Over the past couple of years, Bill Swanekamp, Owner of Kube-Pak in Allentown, NJ, had been looking for an efficient and cost-effective way to trim hanging baskets, sales of which have been on the rise.
“I could not find an existing trimmer made for hanging baskets that had the proper set up for what we wanted,” Swanekamp says. “The key for trimming a hanging basket is having the proper angle and speed. In the past, we would take 10 workers and put them in the greenhouse to trim baskets. Most workers felt they had to trim the basket like they were giving a haircut, and it became a very slow and time-consuming process.”
As a solution, Swanekamp decided it was best for Kube-Pak to design its own automatic trimmer. The model it developed is adjustable on three axes, allowing the user to cut the hanging basket at any angle that they want.
The cut stays tight to the basket, right under the lip for a close trim, or down at the bottom.
“It’s a very simple device to use,” Swanekamp says. “Each basket is placed inside an empty hanging basket that is attached to a rotating shaft. The speed of the rotating shaft can be modulated by a ratio of 8 to 1. We can then adjust the rotating speed to spin at just enough force that the plant starts to feel the effect of the force and moves the branches or the foliage up off the basket.”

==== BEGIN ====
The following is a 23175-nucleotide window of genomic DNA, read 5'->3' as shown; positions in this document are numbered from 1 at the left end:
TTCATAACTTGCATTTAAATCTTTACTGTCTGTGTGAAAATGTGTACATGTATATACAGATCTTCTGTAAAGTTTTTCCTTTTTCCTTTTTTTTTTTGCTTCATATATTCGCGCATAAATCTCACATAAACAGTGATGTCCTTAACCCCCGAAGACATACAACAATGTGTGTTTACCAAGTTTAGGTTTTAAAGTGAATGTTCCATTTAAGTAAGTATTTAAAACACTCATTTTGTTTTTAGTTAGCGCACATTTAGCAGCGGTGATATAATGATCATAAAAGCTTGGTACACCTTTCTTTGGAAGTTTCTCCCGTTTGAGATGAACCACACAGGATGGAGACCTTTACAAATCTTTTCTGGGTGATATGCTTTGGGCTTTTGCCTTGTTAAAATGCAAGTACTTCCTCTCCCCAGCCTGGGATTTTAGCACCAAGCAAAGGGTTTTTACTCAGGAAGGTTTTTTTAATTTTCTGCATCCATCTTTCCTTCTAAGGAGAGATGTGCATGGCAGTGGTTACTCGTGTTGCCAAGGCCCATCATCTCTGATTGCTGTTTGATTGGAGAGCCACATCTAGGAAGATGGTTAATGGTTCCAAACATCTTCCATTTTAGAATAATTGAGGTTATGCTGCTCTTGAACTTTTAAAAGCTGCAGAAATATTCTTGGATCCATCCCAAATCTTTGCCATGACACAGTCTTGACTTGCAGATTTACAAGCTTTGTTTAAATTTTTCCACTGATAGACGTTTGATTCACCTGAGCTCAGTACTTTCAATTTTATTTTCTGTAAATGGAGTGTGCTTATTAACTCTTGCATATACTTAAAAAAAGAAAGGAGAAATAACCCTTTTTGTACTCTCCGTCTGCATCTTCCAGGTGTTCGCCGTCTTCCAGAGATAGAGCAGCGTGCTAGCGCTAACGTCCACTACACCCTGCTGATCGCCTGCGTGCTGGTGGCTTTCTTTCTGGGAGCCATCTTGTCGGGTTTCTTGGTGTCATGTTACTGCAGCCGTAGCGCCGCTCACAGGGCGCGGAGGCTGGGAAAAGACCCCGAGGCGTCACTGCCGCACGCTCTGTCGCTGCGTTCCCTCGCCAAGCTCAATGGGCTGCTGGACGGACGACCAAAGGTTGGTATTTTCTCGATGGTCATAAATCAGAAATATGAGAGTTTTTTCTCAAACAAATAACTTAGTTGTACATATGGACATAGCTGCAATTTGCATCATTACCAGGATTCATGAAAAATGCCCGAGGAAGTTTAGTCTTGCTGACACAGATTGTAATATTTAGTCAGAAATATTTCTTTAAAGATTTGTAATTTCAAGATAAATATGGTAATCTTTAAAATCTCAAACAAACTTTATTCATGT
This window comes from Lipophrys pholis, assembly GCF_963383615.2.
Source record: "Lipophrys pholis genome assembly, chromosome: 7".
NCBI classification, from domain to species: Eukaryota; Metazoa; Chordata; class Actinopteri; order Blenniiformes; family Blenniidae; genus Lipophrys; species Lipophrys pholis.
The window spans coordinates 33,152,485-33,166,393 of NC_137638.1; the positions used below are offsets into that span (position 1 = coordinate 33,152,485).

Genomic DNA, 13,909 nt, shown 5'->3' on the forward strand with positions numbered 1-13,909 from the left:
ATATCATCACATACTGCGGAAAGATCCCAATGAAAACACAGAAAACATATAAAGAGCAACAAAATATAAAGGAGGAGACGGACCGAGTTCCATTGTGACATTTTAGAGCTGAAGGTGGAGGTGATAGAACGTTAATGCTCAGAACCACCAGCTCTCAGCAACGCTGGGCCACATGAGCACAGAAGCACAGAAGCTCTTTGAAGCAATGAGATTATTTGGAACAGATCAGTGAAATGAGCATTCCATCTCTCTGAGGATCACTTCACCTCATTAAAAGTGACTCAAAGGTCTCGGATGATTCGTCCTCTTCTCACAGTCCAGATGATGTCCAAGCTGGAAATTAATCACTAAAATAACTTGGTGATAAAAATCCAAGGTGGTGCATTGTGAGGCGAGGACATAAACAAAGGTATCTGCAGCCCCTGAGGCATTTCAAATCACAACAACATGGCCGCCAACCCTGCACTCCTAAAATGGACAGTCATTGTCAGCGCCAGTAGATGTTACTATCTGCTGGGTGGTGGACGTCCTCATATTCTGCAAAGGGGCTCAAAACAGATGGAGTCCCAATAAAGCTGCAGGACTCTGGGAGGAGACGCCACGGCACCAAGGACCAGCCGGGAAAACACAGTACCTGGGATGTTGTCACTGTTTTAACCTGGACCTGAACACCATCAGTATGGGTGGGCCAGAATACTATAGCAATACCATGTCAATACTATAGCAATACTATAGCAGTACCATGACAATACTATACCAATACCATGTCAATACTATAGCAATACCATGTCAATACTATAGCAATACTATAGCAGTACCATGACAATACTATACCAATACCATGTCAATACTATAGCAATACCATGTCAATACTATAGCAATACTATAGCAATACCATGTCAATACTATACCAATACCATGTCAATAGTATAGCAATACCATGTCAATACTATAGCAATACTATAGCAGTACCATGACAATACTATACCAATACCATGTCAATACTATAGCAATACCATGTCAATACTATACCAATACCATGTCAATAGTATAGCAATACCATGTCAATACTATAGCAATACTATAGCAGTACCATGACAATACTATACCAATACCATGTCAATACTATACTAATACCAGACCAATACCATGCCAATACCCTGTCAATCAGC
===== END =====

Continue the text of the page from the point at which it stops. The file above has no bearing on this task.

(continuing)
It takes about five seconds to trim, Swanekamp says, which equates to 12 baskets trimmed per minute, or close to 720 per hour.
“So far it has been working well,” he says. “If we make any changes, it might be to figure out how to put a guard on it that does not interfere with trimming.”
Savings in Labor and Cost
“Since it only takes five seconds to actually trim a basket, setting up the job to get the maximum throughput on the trimmer requires 10 or 12 others to keep the job flowing smoothly,” Swanekamp says. “We found that if we have three people at the trimmer, one person hands a hanging basket to the person feeding the trimmer and another person takes it off. This keeps the baskets from getting backed up around the trimmer.”
Because the trimming is done right in the bay where the baskets are hanging, it reduces travel time and distance.
“You can immediately ship the hanging basket if you don’t want to hang it back up in the greenhouse,” Swanekamp says.
The other main benefit is the cost savings. Whereas the old system used to pencil out at around $2.00 per basket trimmed, the new process cuts the savings down to about 25 cents. In a time of tight margins, savings like this can add up quickly.
To watch a video of the hanging basket trimmer at Kube-Pak and see how it works, go to goo.gl/ezBPTy.